A Nazi-themed drinking game played on an LSE student skiing trip has sparked an inquiry after the "Nazi Ring of Fire" culminated in a brawl, leaving a Jewish student with a broken nose.
The trip to Val d'Isère, organised by the London School of Economics' Athletic Union, was attended by 150 students. The fight ensued after a Jewish student objected to the drinking game, according to a statement released by the university's Jewish Society.
A statement from the society said it was "appalled" by the alleged assault.
"Nazi glorification and anti-semitism have no place in our universities, which should remain safe spaces for all students.
President of the Jewish Society, Jay Stoll, added: “For those who believe the game was all in good humour, [they] need to realize [sic] that when a Jewish student is subject to violence and the Nazi ideology glorified, it is no joke, but a spiteful, collective attack on a community.”
“This incident highlights the worrying trends of contemporary anti-Semitism, but beyond all else indicates a depressing lack of education from students of an esteemed institution”
Student journalists Bethany Clarke and Liam Brown broke the story in the LSE newspaper The Beaver on Sunday, revealing how the game involved cards being arranged on a table in the shape of a swastika. The Nazi-themed take on the traditional Ring of Fire drinking game also required players to "salute the Führer".
A video was uploaded to Facebook featuring students making anti-semitic comments but has since been removed, the paper reported.
The LSE released a statement saying both the university and Students' Union (SU) are investigating the events and "are prepared to take disciplinary action if the allegations are shown to be true".
"These are disturbing allegations relating to events which took place on a foreign trip organised by the Students’ Union.
"Students must abide by clear standards of behaviour set by both LSE and the SU and breaches of those standards are taken very seriously.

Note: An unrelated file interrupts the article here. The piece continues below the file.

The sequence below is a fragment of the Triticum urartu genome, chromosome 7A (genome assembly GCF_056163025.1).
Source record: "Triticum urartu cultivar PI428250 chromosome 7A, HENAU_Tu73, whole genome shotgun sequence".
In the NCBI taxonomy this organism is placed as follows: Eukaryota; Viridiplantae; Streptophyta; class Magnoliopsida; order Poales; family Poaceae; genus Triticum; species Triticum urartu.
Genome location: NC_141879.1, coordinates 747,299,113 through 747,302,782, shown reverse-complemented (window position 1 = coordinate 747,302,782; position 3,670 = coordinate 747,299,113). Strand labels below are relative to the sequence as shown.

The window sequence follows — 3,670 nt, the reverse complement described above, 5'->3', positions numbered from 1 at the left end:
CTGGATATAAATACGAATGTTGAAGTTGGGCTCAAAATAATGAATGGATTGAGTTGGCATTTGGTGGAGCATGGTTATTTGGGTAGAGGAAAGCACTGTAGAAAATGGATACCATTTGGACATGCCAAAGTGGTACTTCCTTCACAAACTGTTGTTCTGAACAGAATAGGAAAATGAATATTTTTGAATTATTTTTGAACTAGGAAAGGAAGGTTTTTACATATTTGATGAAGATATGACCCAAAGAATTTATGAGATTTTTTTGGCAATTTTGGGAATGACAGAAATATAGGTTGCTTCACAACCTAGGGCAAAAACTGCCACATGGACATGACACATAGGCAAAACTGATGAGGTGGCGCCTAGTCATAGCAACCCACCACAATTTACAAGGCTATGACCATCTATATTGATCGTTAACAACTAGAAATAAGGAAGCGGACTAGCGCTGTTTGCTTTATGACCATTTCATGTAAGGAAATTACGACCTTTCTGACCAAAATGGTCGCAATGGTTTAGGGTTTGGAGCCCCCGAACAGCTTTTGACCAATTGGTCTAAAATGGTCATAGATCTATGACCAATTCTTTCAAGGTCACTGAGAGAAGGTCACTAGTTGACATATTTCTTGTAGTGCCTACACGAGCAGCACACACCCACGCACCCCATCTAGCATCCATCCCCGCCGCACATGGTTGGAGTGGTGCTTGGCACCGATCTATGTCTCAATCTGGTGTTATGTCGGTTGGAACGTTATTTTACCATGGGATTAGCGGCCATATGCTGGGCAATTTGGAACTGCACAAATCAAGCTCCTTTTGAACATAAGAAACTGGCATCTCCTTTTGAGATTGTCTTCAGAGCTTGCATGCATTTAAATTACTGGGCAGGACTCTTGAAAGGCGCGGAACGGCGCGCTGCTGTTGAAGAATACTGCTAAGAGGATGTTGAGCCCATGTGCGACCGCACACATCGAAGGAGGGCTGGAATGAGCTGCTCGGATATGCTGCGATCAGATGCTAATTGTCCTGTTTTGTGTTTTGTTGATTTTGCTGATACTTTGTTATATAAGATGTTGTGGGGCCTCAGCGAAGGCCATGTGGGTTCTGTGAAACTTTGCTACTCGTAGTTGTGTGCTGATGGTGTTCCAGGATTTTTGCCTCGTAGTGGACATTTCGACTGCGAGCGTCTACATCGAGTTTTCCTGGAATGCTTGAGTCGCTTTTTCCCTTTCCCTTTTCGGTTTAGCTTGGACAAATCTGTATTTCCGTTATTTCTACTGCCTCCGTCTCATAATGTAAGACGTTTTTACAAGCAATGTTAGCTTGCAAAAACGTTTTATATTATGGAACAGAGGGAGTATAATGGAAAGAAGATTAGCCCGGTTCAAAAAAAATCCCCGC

"We do not tolerate anti-semitism or any other form of racism.
Brendan Mycock, president of the LSE Athletics Union said: “The Athletics Union strongly condemns the actions taken by a small group of individuals on the Ski trip to Val D’iserre [sic] in December of 2011.
"The Athletics Union prides itself on our open and tolerant nature and behaviour of this sort is not acceptable and is not an accurate representation of the behaviour we uphold ourselves to."
This is not the first time the LSE has been embroiled in anti-semitic allegations; in December 2010, police investigated accusations of anti-semitism after a lecture by Palestinian Abdel Bari Atwan provoked 30 Jewish students to walk out in protest.
Responding to incident, Karen Pollock, chief executive of the Holocaust Educational Trust, said:
“It is incomprehensible that students at a prestigious institution could think that a Nazi-themed drinking game was acceptable – that it led to antisemitic insults and ultimately violence towards a Jewish student is sickening.”
After the story broke, The Telegraph called the university "one of the most anti-semitic universities", provoking outrage on Twitter (see pictures).
"Students at one of Britain's most anti-semitic universities played a Nazi themed drinking game" The Telegraph claimed. The words "BEING LEGALLED PUB" also appeared in the headline.
One tweeter, @sheldonline, said: "As a (Jewish) former LSE governor and student leader, I can categorically state that @telegraph's claim that LSE is antisemitic is balls."
The Beaver also tweeted: "@Telegraph calls LSE 'one of Britain's most anti-semitic universities". Care to explain?"
The Telegraph has since removed the comments, with the original link leading to a broken page (see pictures)